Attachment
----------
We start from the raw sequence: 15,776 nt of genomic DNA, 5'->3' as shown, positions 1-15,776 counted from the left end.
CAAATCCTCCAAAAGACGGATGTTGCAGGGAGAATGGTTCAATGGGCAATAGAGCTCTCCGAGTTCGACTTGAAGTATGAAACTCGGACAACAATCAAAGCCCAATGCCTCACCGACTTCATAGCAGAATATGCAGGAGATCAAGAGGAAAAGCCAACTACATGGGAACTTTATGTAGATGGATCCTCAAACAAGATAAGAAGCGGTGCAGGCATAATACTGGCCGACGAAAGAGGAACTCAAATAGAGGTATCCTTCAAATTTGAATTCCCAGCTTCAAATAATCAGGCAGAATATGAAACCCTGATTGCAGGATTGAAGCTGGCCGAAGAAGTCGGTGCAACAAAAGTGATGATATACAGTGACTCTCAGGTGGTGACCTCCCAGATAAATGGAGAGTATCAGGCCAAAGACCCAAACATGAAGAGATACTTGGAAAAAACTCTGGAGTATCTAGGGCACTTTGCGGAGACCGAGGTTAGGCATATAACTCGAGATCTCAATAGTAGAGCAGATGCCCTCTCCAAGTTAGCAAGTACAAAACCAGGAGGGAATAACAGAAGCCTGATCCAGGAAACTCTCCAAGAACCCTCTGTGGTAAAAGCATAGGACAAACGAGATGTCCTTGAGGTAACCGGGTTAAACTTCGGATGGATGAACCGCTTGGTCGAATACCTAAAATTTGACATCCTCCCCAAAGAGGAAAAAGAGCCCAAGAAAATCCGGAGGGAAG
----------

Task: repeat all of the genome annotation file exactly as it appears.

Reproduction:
We start from the raw sequence: 15,776 nt of genomic DNA, 5'->3' as shown, positions 1-15,776 counted from the left end.
CAAATCCTCCAAAAGACGGATGTTGCAGGGAGAATGGTTCAATGGGCAATAGAGCTCTCCGAGTTCGACTTGAAGTATGAAACTCGGACAACAATCAAAGCCCAATGCCTCACCGACTTCATAGCAGAATATGCAGGAGATCAAGAGGAAAAGCCAACTACATGGGAACTTTATGTAGATGGATCCTCAAACAAGATAAGAAGCGGTGCAGGCATAATACTGGCCGACGAAAGAGGAACTCAAATAGAGGTATCCTTCAAATTTGAATTCCCAGCTTCAAATAATCAGGCAGAATATGAAACCCTGATTGCAGGATTGAAGCTGGCCGAAGAAGTCGGTGCAACAAAAGTGATGATATACAGTGACTCTCAGGTGGTGACCTCCCAGATAAATGGAGAGTATCAGGCCAAAGACCCAAACATGAAGAGATACTTGGAAAAAACTCTGGAGTATCTAGGGCACTTTGCGGAGACCGAGGTTAGGCATATAACTCGAGATCTCAATAGTAGAGCAGATGCCCTCTCCAAGTTAGCAAGTACAAAACCAGGAGGGAATAACAGAAGCCTGATCCAGGAAACTCTCCAAGAACCCTCTGTGGTAAAAGCATAGGACAAACGAGATGTCCTTGAGGTAACCGGGTTAAACTTCGGATGGATGAACCGCTTGGTCGAATACCTAAAATTTGACATCCTCCCCAAAGAGGAAAAAGAGCCCAAGAAAATCCGGAGGGAAG